While Senate Democrats were getting crushed across the state in 2022, losing enough seats for Republicans to gain a ⅔ supermajority in the chamber, Hesselbein was sailing past her Republican opponent.
When gerrymandering, the party drawing the lines “packs” as many voters of the opposing party as they can into a few districts. The western part of deep blue Dane County is a “prime example of Democratic packing,” Weichelt said.
“Larger concentrations of population in urban areas make it a bit easier to pack populations, especially Democrats,” he said.
People who currently vote for Democrats actually gerrymander themselves somewhat by crowding into small geographic areas, i.e. cities, experts like Weichelt note. People who vote for Republicans are harder to gerrymander against, and easier to gerrymander for, because they are more spread out across the state.
The election for a seat on the Wisconsin Supreme Court in April could result in a new majority on the court that might be open to ending political gerrymandering in the state, replaced with nonpartisan political districts, experts say. Meaning it’s possible the state’s political districts could change again in the coming years.
Campaign finance law caps donations to candidates for state Senate at $2,000 per election cycle. Republicans doubled the limits to all candidates for state office when they took full control of state government in the last decade.
The Wisconsin Democratic Party gave Hesselbein more than $12,000.
While individuals are capped in what they can give to political candidates in Wisconsin, political parties can both receive and give unlimited amounts of cash. That’s due to court cases that wiped out Wisconsin’s aggregate limit on political contributions. Democrats have proposed bills that would cap the amount political parties can receive and donate, as well as halving the limits to candidates, but Republicans in the majority have ignored the bills.
In her total campaign haul, Hesselbein received the maximum $2,000 donation from many organized labor political action committees, including the unions of firefighters, plumbers, electrical workers, teamsters, and teachers.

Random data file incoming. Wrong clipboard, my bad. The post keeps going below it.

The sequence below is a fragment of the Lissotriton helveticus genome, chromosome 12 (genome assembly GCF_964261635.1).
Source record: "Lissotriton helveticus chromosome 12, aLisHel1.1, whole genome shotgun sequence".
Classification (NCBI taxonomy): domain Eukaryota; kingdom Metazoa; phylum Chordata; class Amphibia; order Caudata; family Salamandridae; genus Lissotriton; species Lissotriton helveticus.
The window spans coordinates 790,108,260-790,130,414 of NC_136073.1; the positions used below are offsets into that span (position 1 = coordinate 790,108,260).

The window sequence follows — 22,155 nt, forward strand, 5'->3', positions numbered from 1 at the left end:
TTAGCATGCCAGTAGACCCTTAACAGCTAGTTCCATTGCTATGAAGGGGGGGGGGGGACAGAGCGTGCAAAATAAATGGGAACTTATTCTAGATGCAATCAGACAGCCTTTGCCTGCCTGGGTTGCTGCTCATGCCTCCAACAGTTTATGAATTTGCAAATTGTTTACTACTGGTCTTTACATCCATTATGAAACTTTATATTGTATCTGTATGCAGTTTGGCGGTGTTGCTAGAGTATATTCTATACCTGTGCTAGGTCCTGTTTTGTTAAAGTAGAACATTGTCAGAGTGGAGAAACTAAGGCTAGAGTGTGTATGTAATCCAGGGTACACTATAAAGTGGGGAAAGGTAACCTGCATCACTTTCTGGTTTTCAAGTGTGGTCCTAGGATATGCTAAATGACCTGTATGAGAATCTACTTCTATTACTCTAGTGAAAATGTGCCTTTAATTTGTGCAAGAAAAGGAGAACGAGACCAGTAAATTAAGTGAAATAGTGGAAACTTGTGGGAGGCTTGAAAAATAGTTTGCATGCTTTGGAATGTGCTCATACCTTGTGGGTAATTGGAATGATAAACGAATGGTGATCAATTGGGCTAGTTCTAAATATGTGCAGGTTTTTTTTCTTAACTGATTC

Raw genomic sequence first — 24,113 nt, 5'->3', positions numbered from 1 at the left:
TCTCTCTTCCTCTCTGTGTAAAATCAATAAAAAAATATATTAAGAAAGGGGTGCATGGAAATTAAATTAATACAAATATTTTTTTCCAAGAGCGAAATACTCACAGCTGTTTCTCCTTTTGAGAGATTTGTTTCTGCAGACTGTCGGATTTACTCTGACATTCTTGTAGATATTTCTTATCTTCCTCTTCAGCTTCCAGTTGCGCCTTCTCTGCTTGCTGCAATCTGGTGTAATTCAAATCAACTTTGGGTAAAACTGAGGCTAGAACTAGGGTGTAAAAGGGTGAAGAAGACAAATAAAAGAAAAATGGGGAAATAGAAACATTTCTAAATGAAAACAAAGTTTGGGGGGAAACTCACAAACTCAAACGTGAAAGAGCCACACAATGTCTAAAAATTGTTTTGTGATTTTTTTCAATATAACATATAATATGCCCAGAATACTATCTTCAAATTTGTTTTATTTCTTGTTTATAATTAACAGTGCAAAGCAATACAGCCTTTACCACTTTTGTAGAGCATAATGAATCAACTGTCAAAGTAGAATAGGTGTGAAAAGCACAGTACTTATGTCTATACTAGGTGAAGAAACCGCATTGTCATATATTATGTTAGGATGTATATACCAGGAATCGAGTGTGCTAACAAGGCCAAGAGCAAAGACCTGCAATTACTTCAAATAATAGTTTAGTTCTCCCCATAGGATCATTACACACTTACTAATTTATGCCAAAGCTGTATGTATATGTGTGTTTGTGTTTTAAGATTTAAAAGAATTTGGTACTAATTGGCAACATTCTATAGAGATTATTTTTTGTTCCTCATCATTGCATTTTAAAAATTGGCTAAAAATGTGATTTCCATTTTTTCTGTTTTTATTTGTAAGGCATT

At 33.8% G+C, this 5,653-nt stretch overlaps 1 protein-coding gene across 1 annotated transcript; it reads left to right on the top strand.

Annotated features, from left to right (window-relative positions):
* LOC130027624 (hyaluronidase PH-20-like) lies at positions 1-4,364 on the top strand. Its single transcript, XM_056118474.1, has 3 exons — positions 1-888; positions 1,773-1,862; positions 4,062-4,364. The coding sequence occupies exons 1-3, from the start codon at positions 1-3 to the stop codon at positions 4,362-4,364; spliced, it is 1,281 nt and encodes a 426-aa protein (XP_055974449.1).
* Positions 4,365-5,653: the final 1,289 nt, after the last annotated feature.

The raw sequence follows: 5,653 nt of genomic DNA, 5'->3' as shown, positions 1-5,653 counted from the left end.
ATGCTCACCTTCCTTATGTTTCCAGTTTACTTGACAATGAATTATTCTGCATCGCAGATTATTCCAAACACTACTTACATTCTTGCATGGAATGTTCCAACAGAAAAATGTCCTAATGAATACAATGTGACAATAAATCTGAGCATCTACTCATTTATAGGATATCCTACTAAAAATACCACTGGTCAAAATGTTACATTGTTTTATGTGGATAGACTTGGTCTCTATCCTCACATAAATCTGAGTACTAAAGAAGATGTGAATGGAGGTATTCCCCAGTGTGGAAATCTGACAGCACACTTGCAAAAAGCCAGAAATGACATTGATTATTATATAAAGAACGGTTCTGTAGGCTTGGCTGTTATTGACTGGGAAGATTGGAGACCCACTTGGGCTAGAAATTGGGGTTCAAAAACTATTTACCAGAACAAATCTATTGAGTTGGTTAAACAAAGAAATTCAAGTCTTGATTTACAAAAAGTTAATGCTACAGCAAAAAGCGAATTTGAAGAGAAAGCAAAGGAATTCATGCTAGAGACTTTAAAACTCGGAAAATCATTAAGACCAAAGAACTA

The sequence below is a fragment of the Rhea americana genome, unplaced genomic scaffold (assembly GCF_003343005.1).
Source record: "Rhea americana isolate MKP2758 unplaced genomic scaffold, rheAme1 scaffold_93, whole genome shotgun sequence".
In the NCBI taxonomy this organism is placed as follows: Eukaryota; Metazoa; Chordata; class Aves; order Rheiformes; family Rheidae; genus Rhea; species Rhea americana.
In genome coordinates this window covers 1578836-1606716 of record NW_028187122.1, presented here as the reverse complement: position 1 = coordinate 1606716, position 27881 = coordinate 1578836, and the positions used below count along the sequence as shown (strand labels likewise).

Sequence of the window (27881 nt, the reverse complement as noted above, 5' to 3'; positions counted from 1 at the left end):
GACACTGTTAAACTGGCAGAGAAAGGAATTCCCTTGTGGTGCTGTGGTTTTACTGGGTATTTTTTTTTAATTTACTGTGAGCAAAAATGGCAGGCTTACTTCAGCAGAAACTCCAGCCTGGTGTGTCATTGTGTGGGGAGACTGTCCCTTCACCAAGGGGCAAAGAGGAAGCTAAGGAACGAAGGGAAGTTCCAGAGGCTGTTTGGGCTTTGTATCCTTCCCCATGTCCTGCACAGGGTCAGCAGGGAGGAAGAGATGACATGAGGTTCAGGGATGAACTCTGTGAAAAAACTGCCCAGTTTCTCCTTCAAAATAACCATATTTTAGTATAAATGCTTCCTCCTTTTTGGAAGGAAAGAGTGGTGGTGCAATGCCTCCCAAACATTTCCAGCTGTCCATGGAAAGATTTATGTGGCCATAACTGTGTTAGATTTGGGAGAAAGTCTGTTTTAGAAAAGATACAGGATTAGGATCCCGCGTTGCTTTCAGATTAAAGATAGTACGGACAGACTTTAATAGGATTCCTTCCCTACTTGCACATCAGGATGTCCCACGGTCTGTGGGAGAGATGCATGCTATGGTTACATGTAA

She also received the maximum from the powerful Tavern League of Wisconsin, the Wisconsin Beer Distributors and the Wisconsin Realtors Association.
Karla Jurvetson, a California physician and philanthropist who has given millions to political candidates, mainly Democratic ones, also gave Hesselbein the maximum $2,000.
“I think people and organizations donated to me because I have a proven track record and they know my work ethic and they know what I bring to the table,” Hesselbein said. “I certainly never agree 100% with people or groups who have donated to me all of the time, but they also know that I’m very honest.”
Most of Relph’s campaign haul came from himself. He donated nearly $70,000 to his campaign. Candidates can give unlimited amounts to their campaigns, per state law.
State Senator Joan Ballweg (R-Markesan) was one of the few to give Relph the maximum $2,000. Madison developer and occasional Republican political candidate Eric Hovde gave Relph about $1,900.
Attempts to reach Relph were unsuccessful.
During his 24 years in the Wisconsin State Senate, Jon Erpenbach regularly raised about $100,000 for each of his campaigns, according to Follow the Money.
Republican Nancy Mistele, the high-profile Dane County conservative, raised the largest haul of campaign donations in the district’s history in 1998, when she brought in more than $260,000 in a losing effort. In his first run for the district, Erpenbach raised about $104,000 that year. That’s the most expensive race in the history of the district, well ahead of the amount Hesselbein and Relph raised this year.